The state of Maine could make national headlines if gay marriage is upheld on Tuesday. But don’t look for Gov. John Baldacci (D) on a “pedestal” anytime soon.
My colleague, ABC News’ Teddy Davis, has more:
If voters in the state of Maine reject Question 1 in Tuesday’s election, it would be the first time that same-sex marriage was upheld by citizens casting ballots as opposed to by a court order or a vote of the state’s legislature.
That’s not, however, the way that Maine Gov. John Baldacci (D), a gay marriage supporter, likes to frame the issue.
He prefers a more low-key approach.
In a Q&A with the forthcoming New York Times Magazine, Baldacci downplays the potential national significance of the vote and instead talks about it as a way to help families in Maine.
“We’re not focused on it that way; we’re focused on it Maine-specific, why we’re going to be helpful to families in Maine who need to make sure that they have equal protection under the Constitution,” said Baldacci.
Baldacci used to prefer civil unions to same-sex marriage. But he came to believe a civil union is not equal to civil marriage. He signed the gay marriage bill into law last May.
Maine voters will cast ballots on Tuesday on whether to repeal the gay marriage law which was passed by the legislature and signed by Baldacci.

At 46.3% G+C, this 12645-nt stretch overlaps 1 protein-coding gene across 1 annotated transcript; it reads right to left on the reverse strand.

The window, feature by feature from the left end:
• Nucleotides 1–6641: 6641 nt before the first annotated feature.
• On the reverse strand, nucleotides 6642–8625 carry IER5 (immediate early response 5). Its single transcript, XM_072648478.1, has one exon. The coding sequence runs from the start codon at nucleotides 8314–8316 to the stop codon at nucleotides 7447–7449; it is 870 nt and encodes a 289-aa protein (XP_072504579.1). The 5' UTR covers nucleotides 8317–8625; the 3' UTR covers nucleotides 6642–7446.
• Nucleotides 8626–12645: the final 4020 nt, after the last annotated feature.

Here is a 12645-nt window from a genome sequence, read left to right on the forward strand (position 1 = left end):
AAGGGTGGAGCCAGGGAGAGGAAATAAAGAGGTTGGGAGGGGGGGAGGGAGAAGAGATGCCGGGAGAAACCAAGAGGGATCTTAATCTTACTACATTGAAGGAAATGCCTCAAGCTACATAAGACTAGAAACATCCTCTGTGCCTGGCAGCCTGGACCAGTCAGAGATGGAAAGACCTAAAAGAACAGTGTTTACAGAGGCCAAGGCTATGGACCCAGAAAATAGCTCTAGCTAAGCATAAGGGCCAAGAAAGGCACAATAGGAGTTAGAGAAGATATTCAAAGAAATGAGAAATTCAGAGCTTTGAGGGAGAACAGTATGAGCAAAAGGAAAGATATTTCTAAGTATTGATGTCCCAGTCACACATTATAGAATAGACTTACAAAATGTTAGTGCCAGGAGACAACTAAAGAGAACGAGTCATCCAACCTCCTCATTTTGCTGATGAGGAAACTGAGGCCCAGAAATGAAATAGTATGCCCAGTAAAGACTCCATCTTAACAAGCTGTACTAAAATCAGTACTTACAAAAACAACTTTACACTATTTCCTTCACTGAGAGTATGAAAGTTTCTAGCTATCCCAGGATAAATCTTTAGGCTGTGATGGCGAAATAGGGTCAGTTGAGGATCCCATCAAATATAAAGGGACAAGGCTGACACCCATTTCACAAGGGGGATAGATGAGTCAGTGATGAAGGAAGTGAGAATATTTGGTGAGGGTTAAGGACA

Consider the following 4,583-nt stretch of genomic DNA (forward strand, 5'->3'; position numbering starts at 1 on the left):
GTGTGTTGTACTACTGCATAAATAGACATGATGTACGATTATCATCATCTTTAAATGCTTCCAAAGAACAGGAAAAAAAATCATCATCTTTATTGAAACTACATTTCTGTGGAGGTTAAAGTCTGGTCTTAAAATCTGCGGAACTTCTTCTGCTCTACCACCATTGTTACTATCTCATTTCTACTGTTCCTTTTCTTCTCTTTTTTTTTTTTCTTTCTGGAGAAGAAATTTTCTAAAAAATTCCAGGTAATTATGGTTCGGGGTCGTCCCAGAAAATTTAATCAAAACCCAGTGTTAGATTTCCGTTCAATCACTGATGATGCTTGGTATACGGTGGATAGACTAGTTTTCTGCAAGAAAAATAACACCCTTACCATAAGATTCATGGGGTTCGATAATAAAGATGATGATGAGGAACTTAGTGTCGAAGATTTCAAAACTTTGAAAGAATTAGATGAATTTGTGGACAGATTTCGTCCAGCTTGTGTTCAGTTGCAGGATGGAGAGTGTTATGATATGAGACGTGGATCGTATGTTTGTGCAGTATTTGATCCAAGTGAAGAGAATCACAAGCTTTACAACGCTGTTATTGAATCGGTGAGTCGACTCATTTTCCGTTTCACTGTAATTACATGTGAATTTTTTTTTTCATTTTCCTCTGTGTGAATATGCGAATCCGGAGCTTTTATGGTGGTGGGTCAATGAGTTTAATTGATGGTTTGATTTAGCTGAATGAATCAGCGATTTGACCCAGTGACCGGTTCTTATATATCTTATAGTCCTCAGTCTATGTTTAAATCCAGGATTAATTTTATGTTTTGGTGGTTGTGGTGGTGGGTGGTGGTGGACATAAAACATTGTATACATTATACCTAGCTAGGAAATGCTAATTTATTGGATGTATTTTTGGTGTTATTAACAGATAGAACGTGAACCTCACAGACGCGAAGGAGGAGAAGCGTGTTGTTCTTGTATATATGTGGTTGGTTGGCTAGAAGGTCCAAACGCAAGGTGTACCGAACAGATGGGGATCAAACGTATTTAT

Asked if he is thinking about Tuesday’s vote in the context of the national debate over gay rights, Baldacci says: “No. Just thinking about Maine.”
Pressed on whether that’s a “small way” to look at it, Baldacci says: “We’re not getting on a pedestal and preaching to others.”
When told by Deborah Solomon that Maine could become the first state to approve gay marriage by a vote of the people, Baldacci says: “Right. While that may in fact happen, it isn’t because it was designed to happen that way.”
The full Q&A, which includes a discussion of his Catholicism as well as his relationship with second cousin David Baldacci, the novelist, will be published Sunday in The New York Times Magazine.